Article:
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Four Years After Decisive Incident, Final Barriers Still Not Up On Colorado Street Bridge

Published on Thursday, September 1, 2022 | 5:43 am
In July 2017, Pasadena installed temporary emergency fencing at 20 alcoves lining the Colorado Street Bridge (pictured above). After a 13-hour negotiation by police prevented a woman from jumping over Labor Day weekend in 2018, then-City Manager Steve Mermell ordered that the fencing be extended along the bridge’s entire length.

Four years ago this week then-City Manager Steve Mermell was forced to make a monumental decision.

After  a successful 13-hour negotiation during Labor Day Weekend in 2018 with a distraught woman perched outside the railing and threatening to jump off the Colorado Street Bridge, Mermell declared a local emergency and ordered the immediate installation of temporary fencing along the entire length of the Bridge in an effort to curb suicides at the historic structure.

The declaration came at a crucial point. The previous year, nine people had jumped to their deaths from the bridge.

Under the local emergency authority, Mermell authorized the city to spend $295,932 to expand the fencing along both sides of the 1,400-foot-long landmark structure.

Mermell invoked a section of the Pasadena Municipal Code that allows for immediate purchase of material or services without competitive bidding at the lowest obtainable price.

“We have had four deaths from the Colorado Street Bridge this year,” Mermell said at the time. “Across the country, suicides are increasing, and we’ve seen an increase here locally. While we are moving with a request for proposals to design new barriers, we cannot leave the status quo in place until that process is completed and new, permanent railing installed.”

But it was the words of then-Mayor Terry Tornek that proved prophetic.

“It’s going to be very unattractive. People are going to be unhappy about the appearance,” Tornek said. “The aesthetic issue is trumped by the public safety issue, and the humanitarian issue. And so I think [Mermell] is right. We need to take action.”

The National Suicide Hotlines are available 24/7 by dialing 988

Four years later, the controversy continues as local preservationists want the bridge to be preserved while the City strives to maintain its responsibility to public safety.

“The question remains — can a new fence be designed that will provide effective suicide prevention without destroying the architectural character of the landmark bridge,” Sue Mossman of the Pasadena Heritage Society said this week.

“How the bridge is seen or experienced from outside, up and down the Arroyo, and from on the Bridge itself, are important considerations.”

According to Public Information Officer Lisa Derderian, the Public Safety Committee will discuss the matter at its next meeting.  

Last year, the committee deferred action on proposed design concepts for suicide prevention barriers for the Colorado Street Bridge in favor of further review and additional public input on the Department of Public Work’s recommendations.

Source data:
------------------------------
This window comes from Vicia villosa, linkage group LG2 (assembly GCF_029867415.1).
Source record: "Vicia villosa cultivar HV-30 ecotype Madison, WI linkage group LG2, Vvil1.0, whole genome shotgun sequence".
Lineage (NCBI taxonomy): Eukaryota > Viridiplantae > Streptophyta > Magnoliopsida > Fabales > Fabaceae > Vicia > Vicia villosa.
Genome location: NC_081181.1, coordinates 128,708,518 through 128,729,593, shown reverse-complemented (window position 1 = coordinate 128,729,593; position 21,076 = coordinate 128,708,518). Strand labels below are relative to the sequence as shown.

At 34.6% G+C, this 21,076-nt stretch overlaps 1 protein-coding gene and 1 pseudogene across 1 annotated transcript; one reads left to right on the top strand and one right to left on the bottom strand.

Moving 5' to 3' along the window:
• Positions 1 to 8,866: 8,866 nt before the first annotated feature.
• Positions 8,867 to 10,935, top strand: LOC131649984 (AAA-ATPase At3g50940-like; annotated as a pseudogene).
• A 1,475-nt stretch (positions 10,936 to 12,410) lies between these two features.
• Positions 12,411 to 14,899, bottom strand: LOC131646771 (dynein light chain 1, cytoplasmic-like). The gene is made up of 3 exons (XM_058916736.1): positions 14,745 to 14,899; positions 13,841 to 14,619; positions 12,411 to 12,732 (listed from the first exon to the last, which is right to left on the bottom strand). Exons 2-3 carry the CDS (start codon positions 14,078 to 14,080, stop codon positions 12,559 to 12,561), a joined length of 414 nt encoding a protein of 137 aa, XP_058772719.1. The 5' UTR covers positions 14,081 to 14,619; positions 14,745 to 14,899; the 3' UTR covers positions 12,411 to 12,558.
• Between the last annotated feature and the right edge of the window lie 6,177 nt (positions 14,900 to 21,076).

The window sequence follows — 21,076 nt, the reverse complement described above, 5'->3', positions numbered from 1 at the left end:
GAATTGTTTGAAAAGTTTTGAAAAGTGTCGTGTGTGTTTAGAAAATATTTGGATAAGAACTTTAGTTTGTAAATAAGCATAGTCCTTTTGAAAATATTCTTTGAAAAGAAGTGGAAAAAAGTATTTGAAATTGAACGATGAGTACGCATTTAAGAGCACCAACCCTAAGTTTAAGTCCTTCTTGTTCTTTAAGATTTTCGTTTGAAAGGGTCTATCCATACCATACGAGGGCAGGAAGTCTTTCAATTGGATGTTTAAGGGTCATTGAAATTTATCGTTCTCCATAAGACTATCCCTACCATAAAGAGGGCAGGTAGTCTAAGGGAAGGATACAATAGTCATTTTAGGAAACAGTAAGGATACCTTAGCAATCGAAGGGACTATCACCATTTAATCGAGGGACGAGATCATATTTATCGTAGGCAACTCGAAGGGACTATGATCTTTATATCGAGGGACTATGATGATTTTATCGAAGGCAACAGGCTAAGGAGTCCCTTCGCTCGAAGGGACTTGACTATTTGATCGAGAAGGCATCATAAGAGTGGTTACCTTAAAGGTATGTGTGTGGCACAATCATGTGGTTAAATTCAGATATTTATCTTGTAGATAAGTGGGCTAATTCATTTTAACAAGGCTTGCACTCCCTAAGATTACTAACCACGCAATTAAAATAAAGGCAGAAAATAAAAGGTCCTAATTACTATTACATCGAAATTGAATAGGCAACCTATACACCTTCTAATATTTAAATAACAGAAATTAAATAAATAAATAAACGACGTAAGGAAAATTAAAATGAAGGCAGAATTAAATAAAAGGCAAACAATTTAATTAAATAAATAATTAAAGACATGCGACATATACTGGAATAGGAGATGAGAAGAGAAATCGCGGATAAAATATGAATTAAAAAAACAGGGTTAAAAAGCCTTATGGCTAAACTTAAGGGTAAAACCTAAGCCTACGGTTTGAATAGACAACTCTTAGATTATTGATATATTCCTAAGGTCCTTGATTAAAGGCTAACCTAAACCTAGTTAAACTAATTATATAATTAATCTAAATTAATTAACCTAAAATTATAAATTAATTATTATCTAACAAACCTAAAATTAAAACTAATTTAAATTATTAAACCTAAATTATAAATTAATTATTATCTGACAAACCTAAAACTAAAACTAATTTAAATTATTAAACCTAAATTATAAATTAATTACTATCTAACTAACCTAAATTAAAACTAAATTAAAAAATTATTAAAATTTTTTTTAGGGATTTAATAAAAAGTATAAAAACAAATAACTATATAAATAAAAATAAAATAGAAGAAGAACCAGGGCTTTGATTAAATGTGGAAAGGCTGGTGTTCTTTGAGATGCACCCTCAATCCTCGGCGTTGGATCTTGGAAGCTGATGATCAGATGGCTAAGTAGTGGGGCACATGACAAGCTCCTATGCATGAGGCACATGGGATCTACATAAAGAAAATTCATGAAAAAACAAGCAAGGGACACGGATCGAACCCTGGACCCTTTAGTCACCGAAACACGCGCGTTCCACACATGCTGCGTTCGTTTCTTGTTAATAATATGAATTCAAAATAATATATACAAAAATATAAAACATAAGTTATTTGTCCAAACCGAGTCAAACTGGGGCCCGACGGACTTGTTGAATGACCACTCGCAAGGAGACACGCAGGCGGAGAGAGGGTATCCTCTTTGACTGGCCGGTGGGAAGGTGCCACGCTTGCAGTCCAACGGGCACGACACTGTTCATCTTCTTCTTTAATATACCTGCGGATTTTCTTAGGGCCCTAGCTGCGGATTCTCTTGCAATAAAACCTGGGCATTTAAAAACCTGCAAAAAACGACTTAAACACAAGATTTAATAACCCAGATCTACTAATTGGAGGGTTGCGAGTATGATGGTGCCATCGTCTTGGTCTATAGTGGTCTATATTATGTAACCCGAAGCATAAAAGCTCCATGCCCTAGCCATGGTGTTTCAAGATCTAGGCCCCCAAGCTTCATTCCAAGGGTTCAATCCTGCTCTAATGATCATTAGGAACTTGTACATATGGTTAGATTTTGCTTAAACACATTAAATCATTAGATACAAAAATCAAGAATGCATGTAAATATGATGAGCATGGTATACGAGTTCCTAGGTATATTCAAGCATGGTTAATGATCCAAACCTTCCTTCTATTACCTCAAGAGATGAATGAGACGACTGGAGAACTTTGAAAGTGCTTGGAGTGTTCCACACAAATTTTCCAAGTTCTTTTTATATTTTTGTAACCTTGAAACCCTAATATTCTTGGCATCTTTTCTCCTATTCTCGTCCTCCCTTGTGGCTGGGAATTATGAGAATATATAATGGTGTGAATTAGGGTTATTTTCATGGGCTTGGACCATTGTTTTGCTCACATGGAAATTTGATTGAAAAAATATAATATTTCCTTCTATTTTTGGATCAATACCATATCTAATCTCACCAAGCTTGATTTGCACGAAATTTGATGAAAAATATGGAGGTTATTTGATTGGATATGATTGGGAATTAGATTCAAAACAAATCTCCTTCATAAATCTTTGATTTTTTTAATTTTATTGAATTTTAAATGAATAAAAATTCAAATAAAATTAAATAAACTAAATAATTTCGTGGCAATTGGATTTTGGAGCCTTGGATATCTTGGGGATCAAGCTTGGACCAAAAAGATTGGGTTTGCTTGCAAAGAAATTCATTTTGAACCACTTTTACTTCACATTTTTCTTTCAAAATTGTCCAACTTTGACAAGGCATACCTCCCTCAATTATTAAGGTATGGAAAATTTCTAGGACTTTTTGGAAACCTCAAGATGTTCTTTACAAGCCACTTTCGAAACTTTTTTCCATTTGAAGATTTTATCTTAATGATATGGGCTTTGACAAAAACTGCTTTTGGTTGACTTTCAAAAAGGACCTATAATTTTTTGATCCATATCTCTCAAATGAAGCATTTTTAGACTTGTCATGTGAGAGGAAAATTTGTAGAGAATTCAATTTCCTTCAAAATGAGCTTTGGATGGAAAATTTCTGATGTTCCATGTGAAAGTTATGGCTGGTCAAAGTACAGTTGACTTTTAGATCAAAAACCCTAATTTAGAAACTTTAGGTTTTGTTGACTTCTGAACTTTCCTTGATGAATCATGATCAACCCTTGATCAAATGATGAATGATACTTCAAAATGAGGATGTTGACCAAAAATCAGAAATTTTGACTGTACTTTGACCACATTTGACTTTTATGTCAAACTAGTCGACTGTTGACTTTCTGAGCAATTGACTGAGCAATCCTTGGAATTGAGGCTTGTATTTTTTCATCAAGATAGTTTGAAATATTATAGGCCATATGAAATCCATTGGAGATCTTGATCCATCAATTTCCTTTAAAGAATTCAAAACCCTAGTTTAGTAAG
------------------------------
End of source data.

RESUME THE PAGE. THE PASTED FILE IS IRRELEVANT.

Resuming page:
“It’s been about four years since the security fencing went up on the Colorado Bridge and I am extremely happy and we as a community are all blessed that the tragic incidents have dropped dramatically,” said Robin Salzar, who lives near the bridge. “Over those four years there’s been a ongoing discussion of what the final design should be moving forward. It’s about time that we bring this to a conclusion. A design that protects life, preserves the history of the bridge and is something that can be easily maintained should be the final solution. Let’s get this done before the next Pasadena Heritage Bridge party.”

After the bridge appeared in the Charlie Chaplain film “the Kid,” people began traveling to the bridge to commit suicide.

More than 150 people have jumped from the bridge since the Great Depression, according to City officials. More than half of the suicides took place during the 1930s.

During the modern era, more than 30 suicides have been reported since 2006, with most originating from the alcoves along the bridge, where access over the existing metal railing is easier. Dozens more people have been successfully talked down from the bridge by authorities.

Soon after the incidents began people started calling the iconic landmark,  “Suicide Bridge.” The morbid name has endured, much to the chagrin of city officials. In fact, so many people were jumping from the bridge at that point that the city spent $20,000 a year for a police officer to patrol the bridge.

After people began jumping off the bridge, city officials installed mesh fencing and barbed wire to prevent more tragedies. The city installed signs to discourage jumpers in 1993.

City officials have decried the name because they believe it could attract troubled people that are considering suicide.

One of the most famous cases occurred on May 1, 1937, when Myrtle Ward, a struggling 22-year-old mother who had lost her job in the great depression, wrapped her 3-year-old daughter Jean Pykkonen in a thick wool coat and threw her off the bridge before jumping off herself. Ward died, but the thick coat snagged on several tree branches and slowed her daughter’s descent. 

The mother died, but the youngster survived.

The National Suicide Hotlines are available 24/7 by dialing 988
Additional help is available at the Didi Hirsch 24-hour Crisis Line: 1-877-727-4747 (en Español: 1-800-628-9454)
LGBTQ – The Trevor Lifeline: 1-866-488-7386
Trans Crisis Line: 1-877-565-8860
Crisis Text Line: Text HELLO to 741-741
People of Color Crisis Text Line: Text STEVE to 741-741

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